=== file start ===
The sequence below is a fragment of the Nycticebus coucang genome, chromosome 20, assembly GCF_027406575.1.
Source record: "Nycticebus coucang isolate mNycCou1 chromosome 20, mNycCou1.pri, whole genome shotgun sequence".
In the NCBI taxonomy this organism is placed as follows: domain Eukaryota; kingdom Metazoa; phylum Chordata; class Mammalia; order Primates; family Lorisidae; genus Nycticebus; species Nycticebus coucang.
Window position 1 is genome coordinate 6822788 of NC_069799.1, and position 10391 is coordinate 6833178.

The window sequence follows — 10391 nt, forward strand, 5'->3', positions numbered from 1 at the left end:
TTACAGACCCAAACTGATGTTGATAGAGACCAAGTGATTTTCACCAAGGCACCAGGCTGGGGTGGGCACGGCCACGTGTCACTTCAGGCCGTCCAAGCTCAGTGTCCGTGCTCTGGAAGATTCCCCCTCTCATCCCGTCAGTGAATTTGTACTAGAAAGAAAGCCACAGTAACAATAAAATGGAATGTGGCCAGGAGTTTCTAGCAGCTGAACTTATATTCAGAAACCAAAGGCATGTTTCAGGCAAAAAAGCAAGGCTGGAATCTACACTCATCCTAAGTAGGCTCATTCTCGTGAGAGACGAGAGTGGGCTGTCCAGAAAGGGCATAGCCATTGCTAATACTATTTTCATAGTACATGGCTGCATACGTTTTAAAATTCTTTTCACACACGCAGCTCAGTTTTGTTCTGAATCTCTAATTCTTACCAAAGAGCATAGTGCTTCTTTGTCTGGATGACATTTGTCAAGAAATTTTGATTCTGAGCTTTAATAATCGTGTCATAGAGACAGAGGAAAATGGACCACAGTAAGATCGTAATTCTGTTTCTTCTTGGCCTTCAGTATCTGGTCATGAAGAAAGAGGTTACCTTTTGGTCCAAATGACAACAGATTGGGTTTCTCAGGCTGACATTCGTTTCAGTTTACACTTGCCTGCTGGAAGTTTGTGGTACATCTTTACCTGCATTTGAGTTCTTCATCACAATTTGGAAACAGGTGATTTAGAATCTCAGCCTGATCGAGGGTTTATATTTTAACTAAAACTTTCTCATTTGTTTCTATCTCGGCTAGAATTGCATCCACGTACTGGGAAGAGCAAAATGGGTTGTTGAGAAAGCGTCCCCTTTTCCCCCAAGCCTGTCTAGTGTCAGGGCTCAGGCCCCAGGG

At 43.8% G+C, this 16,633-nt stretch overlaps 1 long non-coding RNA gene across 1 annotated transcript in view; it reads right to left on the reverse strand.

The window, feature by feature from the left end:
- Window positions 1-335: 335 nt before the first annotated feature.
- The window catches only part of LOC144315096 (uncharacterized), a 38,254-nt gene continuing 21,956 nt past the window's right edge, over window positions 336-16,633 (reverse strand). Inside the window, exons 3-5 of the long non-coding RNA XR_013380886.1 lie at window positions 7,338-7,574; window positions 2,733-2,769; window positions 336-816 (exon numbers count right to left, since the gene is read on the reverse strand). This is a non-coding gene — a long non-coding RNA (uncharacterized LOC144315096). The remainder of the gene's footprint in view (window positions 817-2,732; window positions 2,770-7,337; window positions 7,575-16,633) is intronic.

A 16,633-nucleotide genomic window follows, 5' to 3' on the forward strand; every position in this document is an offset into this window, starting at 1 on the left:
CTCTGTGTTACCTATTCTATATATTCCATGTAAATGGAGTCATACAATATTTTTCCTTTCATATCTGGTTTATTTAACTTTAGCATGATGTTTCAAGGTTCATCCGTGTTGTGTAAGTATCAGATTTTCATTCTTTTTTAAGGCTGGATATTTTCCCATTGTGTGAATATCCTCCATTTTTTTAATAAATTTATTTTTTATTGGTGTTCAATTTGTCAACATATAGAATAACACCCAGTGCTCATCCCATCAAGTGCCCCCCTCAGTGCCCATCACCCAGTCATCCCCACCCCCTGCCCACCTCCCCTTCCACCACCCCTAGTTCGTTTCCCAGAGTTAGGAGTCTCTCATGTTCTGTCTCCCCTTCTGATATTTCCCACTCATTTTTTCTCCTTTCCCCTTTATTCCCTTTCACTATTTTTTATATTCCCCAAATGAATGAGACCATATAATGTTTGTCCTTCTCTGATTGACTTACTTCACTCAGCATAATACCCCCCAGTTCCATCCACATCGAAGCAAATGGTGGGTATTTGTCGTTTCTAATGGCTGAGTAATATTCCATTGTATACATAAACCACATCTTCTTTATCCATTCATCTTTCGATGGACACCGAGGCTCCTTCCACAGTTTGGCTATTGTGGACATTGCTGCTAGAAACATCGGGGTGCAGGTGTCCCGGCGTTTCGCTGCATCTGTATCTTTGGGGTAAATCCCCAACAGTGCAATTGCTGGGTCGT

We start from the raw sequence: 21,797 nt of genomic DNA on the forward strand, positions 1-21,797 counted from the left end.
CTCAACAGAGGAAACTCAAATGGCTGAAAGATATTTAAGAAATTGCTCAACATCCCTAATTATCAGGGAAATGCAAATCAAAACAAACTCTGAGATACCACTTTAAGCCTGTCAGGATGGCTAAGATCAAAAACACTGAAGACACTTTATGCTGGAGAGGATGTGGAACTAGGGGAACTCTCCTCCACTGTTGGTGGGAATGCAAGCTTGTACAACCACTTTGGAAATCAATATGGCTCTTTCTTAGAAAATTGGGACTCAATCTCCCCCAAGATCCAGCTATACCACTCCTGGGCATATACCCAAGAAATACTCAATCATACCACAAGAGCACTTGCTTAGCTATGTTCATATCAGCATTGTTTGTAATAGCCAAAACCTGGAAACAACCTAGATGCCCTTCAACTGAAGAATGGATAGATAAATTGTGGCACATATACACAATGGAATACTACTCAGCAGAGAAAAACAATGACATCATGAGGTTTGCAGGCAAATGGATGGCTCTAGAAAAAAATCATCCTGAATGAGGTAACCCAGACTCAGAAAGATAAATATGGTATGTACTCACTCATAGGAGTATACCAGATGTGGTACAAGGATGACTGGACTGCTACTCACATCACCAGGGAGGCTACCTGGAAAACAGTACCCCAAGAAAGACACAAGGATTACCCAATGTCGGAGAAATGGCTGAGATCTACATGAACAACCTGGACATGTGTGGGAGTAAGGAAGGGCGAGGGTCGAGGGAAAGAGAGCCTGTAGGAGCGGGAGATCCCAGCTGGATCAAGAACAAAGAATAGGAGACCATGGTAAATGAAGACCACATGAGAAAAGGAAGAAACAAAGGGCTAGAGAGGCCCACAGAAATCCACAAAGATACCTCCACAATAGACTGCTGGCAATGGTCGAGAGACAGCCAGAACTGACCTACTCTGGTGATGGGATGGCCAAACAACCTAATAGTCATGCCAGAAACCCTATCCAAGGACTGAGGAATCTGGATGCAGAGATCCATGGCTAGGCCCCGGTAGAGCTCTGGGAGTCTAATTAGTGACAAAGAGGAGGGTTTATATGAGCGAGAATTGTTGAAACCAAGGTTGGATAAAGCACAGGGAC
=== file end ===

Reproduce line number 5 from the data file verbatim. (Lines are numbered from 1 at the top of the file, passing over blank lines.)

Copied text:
The window sequence follows — 10391 nt, forward strand, 5'->3', positions numbered from 1 at the left end: